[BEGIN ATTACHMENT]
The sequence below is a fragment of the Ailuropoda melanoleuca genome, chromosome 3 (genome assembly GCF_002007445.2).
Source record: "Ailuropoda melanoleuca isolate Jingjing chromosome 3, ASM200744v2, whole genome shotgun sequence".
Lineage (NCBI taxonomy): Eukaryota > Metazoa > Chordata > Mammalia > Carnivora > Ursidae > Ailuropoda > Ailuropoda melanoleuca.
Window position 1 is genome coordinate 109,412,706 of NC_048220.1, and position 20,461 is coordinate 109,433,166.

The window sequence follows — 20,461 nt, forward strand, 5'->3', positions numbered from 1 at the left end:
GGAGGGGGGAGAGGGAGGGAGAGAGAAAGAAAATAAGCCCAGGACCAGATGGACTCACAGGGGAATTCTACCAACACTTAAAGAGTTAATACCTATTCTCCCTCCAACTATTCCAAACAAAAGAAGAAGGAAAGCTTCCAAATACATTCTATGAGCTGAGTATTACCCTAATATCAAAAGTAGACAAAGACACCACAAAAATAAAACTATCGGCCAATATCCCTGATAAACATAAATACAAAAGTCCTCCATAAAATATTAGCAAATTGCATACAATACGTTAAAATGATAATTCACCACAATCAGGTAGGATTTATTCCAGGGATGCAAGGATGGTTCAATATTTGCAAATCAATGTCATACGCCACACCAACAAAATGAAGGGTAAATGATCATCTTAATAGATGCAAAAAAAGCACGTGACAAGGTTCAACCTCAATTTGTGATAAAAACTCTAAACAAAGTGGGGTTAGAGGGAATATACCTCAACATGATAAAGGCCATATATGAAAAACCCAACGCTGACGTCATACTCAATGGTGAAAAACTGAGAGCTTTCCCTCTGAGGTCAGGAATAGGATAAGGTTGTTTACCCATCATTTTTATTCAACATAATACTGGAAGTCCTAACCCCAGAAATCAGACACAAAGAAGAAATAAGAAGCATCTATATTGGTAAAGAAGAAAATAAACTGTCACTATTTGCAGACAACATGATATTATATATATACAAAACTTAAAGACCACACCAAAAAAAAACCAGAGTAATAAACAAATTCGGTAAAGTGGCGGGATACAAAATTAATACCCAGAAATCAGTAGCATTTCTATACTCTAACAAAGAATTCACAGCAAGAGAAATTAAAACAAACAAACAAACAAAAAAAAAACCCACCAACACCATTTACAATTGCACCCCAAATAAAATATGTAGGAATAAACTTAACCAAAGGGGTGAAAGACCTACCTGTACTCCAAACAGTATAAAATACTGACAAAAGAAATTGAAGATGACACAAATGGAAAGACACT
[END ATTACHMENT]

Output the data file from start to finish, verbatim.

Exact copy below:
The sequence below is a fragment of the Ailuropoda melanoleuca genome, chromosome 3 (genome assembly GCF_002007445.2).
Source record: "Ailuropoda melanoleuca isolate Jingjing chromosome 3, ASM200744v2, whole genome shotgun sequence".
Lineage (NCBI taxonomy): Eukaryota > Metazoa > Chordata > Mammalia > Carnivora > Ursidae > Ailuropoda > Ailuropoda melanoleuca.
Window position 1 is genome coordinate 109,412,706 of NC_048220.1, and position 20,461 is coordinate 109,433,166.

The window sequence follows — 20,461 nt, forward strand, 5'->3', positions numbered from 1 at the left end:
GGAGGGGGGAGAGGGAGGGAGAGAGAAAGAAAATAAGCCCAGGACCAGATGGACTCACAGGGGAATTCTACCAACACTTAAAGAGTTAATACCTATTCTCCCTCCAACTATTCCAAACAAAAGAAGAAGGAAAGCTTCCAAATACATTCTATGAGCTGAGTATTACCCTAATATCAAAAGTAGACAAAGACACCACAAAAATAAAACTATCGGCCAATATCCCTGATAAACATAAATACAAAAGTCCTCCATAAAATATTAGCAAATTGCATACAATACGTTAAAATGATAATTCACCACAATCAGGTAGGATTTATTCCAGGGATGCAAGGATGGTTCAATATTTGCAAATCAATGTCATACGCCACACCAACAAAATGAAGGGTAAATGATCATCTTAATAGATGCAAAAAAAGCACGTGACAAGGTTCAACCTCAATTTGTGATAAAAACTCTAAACAAAGTGGGGTTAGAGGGAATATACCTCAACATGATAAAGGCCATATATGAAAAACCCAACGCTGACGTCATACTCAATGGTGAAAAACTGAGAGCTTTCCCTCTGAGGTCAGGAATAGGATAAGGTTGTTTACCCATCATTTTTATTCAACATAATACTGGAAGTCCTAACCCCAGAAATCAGACACAAAGAAGAAATAAGAAGCATCTATATTGGTAAAGAAGAAAATAAACTGTCACTATTTGCAGACAACATGATATTATATATATACAAAACTTAAAGACCACACCAAAAAAAAACCAGAGTAATAAACAAATTCGGTAAAGTGGCGGGATACAAAATTAATACCCAGAAATCAGTAGCATTTCTATACTCTAACAAAGAATTCACAGCAAGAGAAATTAAAACAAACAAACAAACAAAAAAAAAACCCACCAACACCATTTACAATTGCACCCCAAATAAAATATGTAGGAATAAACTTAACCAAAGGGGTGAAAGACCTACCTGTACTCCAAACAGTATAAAATACTGACAAAAGAAATTGAAGATGACACAAATGGAAAGACACT